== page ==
Liberia is a country in West Africa which was founded, established, colonized, and controlled by citizens of the United States and ex-Caribbean slaves as a colony for former African American slaves and their free black descendants. It is bordered by Sierra Leone, Guinea and the Ivory Coast. English is the dominant language, and other languages are also spoken, including a unique vernacular based on English, which is described as Pidgin English on steroids. Liberia is a relatively compact and verdant country with a small population of 4 million (2016) and a damp coastal climate with a six-month-long summer and rainy season each.
As is the case with most Least Developed Countries (LDCs) Liberia has suffered for decades because of the absence of sustainable institutions. Without sustainable institutions, even small gains within governmental services are often lost with regime changes. This phenomenon is painfully obvious within the health sector of Liberia in the wake of periods of instability beginning with the 1980 coup d’etat, followed by fourteen years of civil war beginning in 1989.
Much of Liberia’s current socioeconomic situation has been characterized by its recent civil war, which lasted from 1989 to 2003. The war ravaged the country’s infrastructure, economy, and population leaving 50 percent of the population, including the children and youths, in abject poverty. According to the 2010 revision of the World Population Prospects, 53.7 percent of the Liberian population is between 15 and 65 years of age. . The dependency ratio for the total population is 84%, while the dependency ratio for children is 79.3% and that of the elders is 5.6%. Liberia’s Poverty Reduction Strategy estimates that more than 1.3 million people, including the elder population, out of a total of 4 million people are living in extreme poverty today.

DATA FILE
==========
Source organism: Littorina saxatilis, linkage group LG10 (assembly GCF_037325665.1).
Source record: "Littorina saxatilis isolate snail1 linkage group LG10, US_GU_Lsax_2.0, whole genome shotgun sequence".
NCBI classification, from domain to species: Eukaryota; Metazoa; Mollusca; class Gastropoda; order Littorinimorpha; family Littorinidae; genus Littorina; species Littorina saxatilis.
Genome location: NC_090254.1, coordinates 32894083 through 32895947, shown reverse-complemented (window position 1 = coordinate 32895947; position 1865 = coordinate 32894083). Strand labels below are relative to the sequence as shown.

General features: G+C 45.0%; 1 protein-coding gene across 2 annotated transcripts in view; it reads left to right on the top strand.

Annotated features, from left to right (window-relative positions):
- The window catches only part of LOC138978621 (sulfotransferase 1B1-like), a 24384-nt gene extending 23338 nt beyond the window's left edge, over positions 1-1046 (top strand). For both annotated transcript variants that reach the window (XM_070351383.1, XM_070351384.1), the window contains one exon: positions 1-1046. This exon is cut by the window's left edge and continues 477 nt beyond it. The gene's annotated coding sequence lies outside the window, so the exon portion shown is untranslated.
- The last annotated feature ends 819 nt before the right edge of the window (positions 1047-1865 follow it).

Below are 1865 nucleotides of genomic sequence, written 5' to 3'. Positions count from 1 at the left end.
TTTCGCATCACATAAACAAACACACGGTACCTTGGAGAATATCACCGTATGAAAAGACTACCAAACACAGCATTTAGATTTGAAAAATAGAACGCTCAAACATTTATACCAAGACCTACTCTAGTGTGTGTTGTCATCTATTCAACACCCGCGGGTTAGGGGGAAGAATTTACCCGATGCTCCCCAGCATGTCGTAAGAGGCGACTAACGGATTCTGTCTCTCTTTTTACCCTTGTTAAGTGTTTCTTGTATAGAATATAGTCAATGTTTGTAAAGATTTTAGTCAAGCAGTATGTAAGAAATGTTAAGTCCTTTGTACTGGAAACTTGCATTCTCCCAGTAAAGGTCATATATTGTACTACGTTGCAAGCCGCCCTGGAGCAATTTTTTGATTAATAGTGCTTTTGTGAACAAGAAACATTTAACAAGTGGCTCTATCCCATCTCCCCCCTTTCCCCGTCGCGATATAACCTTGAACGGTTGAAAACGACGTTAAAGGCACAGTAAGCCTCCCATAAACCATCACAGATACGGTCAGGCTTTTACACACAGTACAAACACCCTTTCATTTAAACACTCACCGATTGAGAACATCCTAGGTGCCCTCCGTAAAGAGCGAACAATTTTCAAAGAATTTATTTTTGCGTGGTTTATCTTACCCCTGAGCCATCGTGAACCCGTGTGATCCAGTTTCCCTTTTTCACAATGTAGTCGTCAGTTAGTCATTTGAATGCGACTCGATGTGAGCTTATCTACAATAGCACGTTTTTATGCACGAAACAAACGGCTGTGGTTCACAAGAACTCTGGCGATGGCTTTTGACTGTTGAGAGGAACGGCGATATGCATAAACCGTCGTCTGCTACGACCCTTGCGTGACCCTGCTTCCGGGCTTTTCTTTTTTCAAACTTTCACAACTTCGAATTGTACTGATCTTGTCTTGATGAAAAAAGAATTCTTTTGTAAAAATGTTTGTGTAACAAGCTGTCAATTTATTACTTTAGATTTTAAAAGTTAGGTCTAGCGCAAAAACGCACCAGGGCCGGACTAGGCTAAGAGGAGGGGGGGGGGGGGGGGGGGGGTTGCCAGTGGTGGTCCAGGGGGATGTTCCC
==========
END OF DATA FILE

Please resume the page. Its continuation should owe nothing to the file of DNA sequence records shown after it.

This situation was made worst in March, 2014 with the outbreak of the Ebola disease. Following the twin shocks of the 2014/15 outbreak of the Ebola Virus and a global slump in commodity prices, the poverty level of the country increase, leaving many persons destitute, including children. UNICEF reports that 8.5 million Children and young people live in Ebola-affected areas covering Liberia, Sierra Leone and Guinea. In Liberia, it is reported that there are over 4,500 boys and girls across the country who have become orphans, according to Liberia’s Ministry of Gender and Social Protection. These children lost one of both parents and their primary caregiver to the disease. The disease claimed the lives of bread winners in families thus leaving in its wake thousands of orphans and street children. Due to these unfortunate circumstances, these survivors and children living in poverty need assistance from Non-Government Organizations (NGOs), international community and government in a structured manner. The many challenges these children face are educational, health and social support.
It is because of these children that Shepherd’s Heart is working assiduously to bring smiles to their faces and give them hope for a better tomorrow. We are counting on others with a heart to join us in this mission to ensure that these children can reach their full potential despite their psychological and socioeconomic condition.